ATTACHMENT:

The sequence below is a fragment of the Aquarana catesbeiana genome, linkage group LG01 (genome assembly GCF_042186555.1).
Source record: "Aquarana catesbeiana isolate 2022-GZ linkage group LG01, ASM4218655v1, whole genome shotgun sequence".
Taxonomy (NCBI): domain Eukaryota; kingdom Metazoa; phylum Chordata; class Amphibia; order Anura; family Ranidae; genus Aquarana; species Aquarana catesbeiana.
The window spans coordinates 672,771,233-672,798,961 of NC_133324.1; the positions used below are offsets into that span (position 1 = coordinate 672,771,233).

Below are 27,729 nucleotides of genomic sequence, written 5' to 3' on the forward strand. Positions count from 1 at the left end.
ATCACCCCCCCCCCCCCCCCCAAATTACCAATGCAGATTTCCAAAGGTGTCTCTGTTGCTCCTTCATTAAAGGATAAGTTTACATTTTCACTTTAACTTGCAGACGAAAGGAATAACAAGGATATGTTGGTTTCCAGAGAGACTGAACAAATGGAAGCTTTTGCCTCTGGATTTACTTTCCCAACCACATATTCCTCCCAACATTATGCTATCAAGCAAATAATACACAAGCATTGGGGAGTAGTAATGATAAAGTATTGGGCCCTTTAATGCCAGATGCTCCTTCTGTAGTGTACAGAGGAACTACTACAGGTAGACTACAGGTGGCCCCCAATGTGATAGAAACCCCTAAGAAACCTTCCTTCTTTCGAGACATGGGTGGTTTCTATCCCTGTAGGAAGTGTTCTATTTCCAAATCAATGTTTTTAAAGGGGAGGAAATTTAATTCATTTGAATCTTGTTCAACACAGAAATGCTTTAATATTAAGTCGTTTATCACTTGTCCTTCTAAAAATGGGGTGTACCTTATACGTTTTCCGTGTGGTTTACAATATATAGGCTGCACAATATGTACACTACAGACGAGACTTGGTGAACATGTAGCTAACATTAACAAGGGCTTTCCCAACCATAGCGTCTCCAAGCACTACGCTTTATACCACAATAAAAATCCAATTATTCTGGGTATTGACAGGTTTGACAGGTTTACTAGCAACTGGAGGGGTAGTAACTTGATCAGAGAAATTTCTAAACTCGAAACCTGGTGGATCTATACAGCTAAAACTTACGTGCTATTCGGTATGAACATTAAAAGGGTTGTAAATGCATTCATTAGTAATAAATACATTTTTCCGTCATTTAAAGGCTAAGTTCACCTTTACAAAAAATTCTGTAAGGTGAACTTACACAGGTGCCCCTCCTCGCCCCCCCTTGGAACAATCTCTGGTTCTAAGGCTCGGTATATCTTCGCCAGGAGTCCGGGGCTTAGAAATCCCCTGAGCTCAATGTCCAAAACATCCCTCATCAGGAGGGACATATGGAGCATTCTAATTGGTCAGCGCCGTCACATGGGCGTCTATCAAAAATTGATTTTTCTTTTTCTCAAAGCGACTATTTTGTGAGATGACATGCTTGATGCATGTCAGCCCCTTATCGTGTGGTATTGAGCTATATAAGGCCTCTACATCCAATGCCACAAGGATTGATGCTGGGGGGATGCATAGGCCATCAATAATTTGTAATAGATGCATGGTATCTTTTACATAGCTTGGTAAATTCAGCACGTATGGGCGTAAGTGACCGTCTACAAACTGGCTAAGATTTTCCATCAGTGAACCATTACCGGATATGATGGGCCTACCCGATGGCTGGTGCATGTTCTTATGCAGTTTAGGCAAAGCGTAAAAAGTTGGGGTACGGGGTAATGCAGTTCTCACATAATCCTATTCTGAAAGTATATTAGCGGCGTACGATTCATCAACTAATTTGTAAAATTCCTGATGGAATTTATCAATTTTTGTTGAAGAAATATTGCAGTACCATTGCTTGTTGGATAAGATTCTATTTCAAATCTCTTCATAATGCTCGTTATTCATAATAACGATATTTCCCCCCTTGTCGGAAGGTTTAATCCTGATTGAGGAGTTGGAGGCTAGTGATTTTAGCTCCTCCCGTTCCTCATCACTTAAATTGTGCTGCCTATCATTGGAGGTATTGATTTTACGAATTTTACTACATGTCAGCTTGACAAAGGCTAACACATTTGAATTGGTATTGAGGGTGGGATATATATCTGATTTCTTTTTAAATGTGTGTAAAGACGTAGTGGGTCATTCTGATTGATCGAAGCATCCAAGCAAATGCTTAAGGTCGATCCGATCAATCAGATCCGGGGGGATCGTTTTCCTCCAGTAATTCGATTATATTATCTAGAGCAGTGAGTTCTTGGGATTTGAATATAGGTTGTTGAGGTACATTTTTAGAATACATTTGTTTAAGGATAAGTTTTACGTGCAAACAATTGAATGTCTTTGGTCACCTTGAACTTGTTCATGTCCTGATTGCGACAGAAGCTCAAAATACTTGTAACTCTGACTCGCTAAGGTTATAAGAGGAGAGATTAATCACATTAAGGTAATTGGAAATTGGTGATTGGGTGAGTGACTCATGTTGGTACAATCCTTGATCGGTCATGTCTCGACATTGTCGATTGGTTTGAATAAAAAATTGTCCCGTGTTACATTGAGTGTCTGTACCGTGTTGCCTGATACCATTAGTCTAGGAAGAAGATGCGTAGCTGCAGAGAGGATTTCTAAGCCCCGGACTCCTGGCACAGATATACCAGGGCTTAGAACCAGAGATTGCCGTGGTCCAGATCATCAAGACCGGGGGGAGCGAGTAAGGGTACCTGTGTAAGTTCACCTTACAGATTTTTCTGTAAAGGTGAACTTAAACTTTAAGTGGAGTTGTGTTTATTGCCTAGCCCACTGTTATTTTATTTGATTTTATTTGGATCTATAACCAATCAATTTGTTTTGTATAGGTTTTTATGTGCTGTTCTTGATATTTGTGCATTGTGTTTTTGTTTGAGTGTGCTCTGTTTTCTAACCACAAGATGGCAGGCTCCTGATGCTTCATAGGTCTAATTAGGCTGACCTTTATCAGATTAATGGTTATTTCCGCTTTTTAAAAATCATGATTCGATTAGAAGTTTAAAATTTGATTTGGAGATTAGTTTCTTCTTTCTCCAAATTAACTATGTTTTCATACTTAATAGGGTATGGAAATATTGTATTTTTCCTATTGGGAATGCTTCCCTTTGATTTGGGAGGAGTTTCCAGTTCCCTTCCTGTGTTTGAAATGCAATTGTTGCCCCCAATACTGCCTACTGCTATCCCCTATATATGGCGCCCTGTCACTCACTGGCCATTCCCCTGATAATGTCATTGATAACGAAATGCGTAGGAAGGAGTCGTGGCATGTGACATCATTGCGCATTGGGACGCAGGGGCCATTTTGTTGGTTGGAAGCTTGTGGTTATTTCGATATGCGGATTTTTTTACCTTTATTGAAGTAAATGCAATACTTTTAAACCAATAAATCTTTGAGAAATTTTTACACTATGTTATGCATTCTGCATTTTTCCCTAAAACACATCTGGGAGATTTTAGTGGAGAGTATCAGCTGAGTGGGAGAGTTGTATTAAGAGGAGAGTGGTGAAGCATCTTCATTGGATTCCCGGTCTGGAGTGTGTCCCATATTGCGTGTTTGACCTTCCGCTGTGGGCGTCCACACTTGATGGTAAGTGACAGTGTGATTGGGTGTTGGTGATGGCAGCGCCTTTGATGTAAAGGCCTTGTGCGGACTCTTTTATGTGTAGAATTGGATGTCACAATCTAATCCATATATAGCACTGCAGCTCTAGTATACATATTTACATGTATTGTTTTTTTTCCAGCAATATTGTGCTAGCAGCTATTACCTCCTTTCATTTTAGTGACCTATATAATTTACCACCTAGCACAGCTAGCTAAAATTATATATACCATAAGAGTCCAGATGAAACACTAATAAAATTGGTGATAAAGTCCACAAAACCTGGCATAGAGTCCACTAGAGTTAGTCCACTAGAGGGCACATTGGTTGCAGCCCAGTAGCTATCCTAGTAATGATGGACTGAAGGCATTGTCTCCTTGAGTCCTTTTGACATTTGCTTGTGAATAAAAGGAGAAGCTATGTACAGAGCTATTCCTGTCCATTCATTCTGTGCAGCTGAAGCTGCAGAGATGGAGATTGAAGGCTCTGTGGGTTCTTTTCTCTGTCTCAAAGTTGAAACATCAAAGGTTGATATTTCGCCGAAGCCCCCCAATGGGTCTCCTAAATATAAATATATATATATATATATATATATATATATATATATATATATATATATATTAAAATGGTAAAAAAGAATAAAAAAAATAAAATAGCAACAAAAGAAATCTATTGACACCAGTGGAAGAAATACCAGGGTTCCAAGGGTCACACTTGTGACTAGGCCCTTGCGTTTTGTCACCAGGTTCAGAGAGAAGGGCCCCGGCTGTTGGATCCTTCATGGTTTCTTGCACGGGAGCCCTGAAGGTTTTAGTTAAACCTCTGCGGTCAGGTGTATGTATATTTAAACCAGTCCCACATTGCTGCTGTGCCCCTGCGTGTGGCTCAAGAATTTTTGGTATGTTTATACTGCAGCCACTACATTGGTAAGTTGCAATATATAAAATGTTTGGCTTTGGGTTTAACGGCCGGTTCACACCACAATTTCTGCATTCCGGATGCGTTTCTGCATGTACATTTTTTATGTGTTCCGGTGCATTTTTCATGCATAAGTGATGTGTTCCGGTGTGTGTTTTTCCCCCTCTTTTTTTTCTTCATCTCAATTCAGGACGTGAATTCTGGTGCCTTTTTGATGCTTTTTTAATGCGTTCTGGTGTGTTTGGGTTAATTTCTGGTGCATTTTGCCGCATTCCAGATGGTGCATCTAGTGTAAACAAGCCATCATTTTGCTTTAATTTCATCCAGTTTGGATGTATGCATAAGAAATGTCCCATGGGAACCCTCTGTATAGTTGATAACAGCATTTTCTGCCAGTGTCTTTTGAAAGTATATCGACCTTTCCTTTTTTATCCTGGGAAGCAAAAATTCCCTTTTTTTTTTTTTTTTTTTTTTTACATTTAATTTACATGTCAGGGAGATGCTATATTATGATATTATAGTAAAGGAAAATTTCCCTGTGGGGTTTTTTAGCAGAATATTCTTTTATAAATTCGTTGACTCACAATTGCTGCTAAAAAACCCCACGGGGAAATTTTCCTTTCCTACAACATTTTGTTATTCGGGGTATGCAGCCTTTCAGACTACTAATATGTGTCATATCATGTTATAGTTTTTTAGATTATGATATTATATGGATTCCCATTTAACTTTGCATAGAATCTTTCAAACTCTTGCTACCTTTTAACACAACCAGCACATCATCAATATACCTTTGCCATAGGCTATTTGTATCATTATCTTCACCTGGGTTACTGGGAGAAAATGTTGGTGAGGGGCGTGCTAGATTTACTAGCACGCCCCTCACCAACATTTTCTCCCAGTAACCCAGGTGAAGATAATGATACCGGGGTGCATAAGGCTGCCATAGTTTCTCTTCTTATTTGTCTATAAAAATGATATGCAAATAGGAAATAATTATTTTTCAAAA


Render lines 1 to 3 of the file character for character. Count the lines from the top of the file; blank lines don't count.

The sequence below is a fragment of the Aquarana catesbeiana genome, linkage group LG01 (genome assembly GCF_042186555.1).
Source record: "Aquarana catesbeiana isolate 2022-GZ linkage group LG01, ASM4218655v1, whole genome shotgun sequence".
Taxonomy (NCBI): domain Eukaryota; kingdom Metazoa; phylum Chordata; class Amphibia; order Anura; family Ranidae; genus Aquarana; species Aquarana catesbeiana.